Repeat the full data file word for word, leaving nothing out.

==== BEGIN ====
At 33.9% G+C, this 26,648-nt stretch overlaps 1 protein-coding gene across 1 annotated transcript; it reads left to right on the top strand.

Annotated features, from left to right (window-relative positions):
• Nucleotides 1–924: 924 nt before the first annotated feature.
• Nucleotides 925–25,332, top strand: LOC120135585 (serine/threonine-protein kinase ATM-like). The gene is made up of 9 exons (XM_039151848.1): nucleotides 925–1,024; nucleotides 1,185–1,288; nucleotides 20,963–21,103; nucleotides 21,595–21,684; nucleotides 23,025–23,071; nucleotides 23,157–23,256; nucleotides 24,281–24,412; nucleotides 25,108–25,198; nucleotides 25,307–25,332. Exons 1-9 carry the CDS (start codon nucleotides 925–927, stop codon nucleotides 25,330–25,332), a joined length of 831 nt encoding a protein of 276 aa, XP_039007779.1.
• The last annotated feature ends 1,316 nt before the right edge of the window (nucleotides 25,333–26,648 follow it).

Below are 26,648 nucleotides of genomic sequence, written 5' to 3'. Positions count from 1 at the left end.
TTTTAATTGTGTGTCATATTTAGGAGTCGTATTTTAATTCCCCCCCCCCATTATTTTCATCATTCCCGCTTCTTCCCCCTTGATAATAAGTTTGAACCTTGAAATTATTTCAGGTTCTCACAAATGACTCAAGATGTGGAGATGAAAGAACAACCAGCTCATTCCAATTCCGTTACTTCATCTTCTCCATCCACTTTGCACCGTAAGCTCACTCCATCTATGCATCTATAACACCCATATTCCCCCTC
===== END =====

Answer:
At 33.9% G+C, this 26,648-nt stretch overlaps 1 protein-coding gene across 1 annotated transcript; it reads left to right on the top strand.

Annotated features, from left to right (window-relative positions):
• Nucleotides 1–924: 924 nt before the first annotated feature.
• Nucleotides 925–25,332, top strand: LOC120135585 (serine/threonine-protein kinase ATM-like). The gene is made up of 9 exons (XM_039151848.1): nucleotides 925–1,024; nucleotides 1,185–1,288; nucleotides 20,963–21,103; nucleotides 21,595–21,684; nucleotides 23,025–23,071; nucleotides 23,157–23,256; nucleotides 24,281–24,412; nucleotides 25,108–25,198; nucleotides 25,307–25,332. Exons 1-9 carry the CDS (start codon nucleotides 925–927, stop codon nucleotides 25,330–25,332), a joined length of 831 nt encoding a protein of 276 aa, XP_039007779.1.
• The last annotated feature ends 1,316 nt before the right edge of the window (nucleotides 25,333–26,648 follow it).

Below are 26,648 nucleotides of genomic sequence, written 5' to 3'. Positions count from 1 at the left end.
TTTTAATTGTGTGTCATATTTAGGAGTCGTATTTTAATTCCCCCCCCCCATTATTTTCATCATTCCCGCTTCTTCCCCCTTGATAATAAGTTTGAACCTTGAAATTATTTCAGGTTCTCACAAATGACTCAAGATGTGGAGATGAAAGAACAACCAGCTCATTCCAATTCCGTTACTTCATCTTCTCCATCCACTTTGCACCGTAAGCTCACTCCATCTATGCATCTATAACACCCATATTCCCCCTC